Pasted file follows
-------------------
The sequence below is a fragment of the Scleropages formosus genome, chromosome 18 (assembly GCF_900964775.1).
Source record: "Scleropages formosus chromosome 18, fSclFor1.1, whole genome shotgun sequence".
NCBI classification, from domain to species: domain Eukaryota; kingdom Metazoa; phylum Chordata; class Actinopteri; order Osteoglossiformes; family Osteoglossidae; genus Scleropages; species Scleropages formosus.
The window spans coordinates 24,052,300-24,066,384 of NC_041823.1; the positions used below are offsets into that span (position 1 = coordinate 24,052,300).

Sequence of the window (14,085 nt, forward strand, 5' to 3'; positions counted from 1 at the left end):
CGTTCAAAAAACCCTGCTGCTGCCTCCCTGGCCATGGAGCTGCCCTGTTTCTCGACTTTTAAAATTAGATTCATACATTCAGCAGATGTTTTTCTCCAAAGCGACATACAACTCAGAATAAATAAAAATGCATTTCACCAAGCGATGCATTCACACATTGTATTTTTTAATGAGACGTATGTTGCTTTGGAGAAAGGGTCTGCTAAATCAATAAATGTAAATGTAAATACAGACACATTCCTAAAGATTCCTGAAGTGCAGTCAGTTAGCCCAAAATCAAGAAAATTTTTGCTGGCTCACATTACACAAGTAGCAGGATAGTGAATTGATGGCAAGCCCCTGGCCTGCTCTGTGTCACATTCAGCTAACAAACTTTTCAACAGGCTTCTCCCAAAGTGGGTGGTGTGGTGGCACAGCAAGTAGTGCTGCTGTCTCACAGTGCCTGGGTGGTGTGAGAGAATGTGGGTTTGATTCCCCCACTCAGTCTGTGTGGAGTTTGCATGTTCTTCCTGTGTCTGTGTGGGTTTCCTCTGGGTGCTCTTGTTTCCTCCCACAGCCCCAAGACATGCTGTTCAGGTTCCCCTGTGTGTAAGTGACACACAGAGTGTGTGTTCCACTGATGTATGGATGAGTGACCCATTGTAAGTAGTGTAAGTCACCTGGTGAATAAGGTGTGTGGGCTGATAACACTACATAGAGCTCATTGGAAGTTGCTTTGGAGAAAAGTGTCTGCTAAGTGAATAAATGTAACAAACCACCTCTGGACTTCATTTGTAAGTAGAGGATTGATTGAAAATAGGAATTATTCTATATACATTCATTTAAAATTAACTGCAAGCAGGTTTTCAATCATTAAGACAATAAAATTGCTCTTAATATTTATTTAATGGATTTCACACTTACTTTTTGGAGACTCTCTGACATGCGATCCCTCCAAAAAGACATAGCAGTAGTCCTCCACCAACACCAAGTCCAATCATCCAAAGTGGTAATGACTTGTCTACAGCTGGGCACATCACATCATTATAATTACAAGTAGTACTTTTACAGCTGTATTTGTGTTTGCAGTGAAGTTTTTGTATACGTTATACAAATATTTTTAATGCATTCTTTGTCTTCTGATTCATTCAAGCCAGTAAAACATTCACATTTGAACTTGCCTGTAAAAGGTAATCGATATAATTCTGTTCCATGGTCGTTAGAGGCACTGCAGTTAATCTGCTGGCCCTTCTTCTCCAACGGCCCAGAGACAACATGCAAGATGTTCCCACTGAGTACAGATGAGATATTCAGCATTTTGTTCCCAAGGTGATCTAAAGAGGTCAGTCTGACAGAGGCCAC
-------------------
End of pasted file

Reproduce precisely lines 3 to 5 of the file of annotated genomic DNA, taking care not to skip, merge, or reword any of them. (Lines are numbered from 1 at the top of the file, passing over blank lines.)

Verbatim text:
NCBI classification, from domain to species: domain Eukaryota; kingdom Metazoa; phylum Chordata; class Actinopteri; order Osteoglossiformes; family Osteoglossidae; genus Scleropages; species Scleropages formosus.
The window spans coordinates 24,052,300-24,066,384 of NC_041823.1; the positions used below are offsets into that span (position 1 = coordinate 24,052,300).

Sequence of the window (14,085 nt, forward strand, 5' to 3'; positions counted from 1 at the left end):